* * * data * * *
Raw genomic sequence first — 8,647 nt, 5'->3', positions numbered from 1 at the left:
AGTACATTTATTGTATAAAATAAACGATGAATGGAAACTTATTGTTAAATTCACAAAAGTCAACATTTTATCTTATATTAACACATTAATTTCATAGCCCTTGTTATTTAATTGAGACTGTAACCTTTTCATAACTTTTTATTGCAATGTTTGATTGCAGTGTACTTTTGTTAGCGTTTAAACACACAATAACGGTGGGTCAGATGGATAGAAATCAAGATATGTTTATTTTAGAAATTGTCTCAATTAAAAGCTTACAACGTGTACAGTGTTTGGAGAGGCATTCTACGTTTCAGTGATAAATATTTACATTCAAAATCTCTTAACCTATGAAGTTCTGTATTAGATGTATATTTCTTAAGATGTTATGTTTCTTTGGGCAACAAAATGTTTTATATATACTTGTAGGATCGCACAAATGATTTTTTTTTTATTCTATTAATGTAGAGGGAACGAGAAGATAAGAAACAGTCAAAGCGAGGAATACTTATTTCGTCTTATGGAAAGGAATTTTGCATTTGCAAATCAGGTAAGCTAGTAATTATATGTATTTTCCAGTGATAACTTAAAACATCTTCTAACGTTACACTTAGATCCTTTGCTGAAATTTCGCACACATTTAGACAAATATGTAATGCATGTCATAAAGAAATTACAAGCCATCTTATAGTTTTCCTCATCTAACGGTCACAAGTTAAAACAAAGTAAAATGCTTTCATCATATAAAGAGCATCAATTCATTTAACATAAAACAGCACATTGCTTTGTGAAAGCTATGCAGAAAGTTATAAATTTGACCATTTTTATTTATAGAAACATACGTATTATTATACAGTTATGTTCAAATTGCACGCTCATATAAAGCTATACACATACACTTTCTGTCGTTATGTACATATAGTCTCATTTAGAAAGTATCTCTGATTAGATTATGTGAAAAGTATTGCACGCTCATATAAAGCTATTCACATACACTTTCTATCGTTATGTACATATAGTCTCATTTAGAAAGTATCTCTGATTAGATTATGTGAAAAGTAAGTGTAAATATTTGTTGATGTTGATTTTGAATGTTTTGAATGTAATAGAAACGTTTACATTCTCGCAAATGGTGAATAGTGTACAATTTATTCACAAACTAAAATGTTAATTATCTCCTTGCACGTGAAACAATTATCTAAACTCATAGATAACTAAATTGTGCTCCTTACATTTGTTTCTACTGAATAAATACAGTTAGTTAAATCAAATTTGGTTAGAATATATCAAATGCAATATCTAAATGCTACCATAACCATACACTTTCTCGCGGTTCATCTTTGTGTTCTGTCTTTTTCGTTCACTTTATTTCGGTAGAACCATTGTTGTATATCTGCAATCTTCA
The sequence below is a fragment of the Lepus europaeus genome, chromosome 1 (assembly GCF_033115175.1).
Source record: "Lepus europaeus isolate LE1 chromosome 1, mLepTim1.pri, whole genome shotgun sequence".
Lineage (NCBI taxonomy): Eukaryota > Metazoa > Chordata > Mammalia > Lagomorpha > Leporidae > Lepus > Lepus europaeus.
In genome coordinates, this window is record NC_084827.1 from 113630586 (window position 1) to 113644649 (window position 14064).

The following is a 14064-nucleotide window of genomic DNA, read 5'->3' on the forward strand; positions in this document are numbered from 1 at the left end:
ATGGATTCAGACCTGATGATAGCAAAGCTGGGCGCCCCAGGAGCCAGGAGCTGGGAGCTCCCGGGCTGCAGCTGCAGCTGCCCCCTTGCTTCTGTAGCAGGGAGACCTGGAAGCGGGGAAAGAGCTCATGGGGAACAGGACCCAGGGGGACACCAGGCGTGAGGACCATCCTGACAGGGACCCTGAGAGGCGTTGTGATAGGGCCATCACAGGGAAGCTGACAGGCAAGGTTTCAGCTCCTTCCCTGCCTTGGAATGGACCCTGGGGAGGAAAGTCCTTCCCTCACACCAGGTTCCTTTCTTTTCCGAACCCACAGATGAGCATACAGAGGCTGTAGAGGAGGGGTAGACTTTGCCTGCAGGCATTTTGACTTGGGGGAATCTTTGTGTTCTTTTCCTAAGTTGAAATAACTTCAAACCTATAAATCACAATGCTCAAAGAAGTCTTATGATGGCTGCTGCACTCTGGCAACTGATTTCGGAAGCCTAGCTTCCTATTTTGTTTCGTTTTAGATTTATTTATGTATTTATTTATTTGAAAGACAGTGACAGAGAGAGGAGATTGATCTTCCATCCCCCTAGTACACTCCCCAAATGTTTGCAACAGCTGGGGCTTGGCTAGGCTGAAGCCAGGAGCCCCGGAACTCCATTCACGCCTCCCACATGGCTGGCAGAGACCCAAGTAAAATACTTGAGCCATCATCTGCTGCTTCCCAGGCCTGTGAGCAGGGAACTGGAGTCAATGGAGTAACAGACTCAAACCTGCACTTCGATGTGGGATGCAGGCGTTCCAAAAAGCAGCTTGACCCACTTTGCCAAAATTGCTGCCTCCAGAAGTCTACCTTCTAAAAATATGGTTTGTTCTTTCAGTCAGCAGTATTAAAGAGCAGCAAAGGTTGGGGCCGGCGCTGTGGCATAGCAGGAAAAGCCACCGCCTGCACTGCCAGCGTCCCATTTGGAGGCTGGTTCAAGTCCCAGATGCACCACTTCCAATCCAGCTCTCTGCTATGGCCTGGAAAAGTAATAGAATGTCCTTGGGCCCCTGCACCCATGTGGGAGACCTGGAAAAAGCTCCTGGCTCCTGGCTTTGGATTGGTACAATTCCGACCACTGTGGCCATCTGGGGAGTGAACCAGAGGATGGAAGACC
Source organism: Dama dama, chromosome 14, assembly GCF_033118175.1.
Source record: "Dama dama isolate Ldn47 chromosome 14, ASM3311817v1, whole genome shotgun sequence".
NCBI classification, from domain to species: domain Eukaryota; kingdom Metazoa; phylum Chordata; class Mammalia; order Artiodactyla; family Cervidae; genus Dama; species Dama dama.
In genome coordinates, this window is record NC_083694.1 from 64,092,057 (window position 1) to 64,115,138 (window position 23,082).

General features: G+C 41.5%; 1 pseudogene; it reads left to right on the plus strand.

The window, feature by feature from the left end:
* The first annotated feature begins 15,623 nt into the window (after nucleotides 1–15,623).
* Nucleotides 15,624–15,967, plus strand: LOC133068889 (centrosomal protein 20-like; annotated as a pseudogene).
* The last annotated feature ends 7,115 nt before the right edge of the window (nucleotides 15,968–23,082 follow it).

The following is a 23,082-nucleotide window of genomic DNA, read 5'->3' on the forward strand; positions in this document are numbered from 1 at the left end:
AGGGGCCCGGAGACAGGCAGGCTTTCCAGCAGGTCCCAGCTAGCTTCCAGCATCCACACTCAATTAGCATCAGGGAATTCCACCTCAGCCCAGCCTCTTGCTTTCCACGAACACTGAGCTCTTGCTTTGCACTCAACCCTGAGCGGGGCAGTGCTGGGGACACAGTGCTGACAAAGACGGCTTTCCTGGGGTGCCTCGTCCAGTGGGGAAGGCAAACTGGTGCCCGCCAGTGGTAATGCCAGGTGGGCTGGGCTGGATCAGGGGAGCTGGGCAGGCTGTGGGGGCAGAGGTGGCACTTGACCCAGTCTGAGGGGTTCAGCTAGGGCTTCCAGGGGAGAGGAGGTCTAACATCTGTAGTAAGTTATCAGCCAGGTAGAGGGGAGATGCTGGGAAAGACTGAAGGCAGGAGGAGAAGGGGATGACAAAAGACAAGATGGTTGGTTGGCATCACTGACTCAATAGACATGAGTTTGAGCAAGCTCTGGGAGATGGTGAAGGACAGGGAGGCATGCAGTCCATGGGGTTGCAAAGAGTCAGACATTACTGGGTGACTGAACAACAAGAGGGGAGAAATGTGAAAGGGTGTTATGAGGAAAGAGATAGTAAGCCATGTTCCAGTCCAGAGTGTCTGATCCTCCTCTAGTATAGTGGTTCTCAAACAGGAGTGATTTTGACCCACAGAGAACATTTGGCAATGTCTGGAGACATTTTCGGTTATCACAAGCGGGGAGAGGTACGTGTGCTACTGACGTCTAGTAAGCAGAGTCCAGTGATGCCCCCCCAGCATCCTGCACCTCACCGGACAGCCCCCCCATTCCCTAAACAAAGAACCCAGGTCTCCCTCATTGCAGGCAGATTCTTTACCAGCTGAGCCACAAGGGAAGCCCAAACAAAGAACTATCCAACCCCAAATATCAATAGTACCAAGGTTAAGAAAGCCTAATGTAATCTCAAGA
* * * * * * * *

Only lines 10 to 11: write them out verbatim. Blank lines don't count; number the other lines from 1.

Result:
Source record: "Dama dama isolate Ldn47 chromosome 14, ASM3311817v1, whole genome shotgun sequence".
NCBI classification, from domain to species: domain Eukaryota; kingdom Metazoa; phylum Chordata; class Mammalia; order Artiodactyla; family Cervidae; genus Dama; species Dama dama.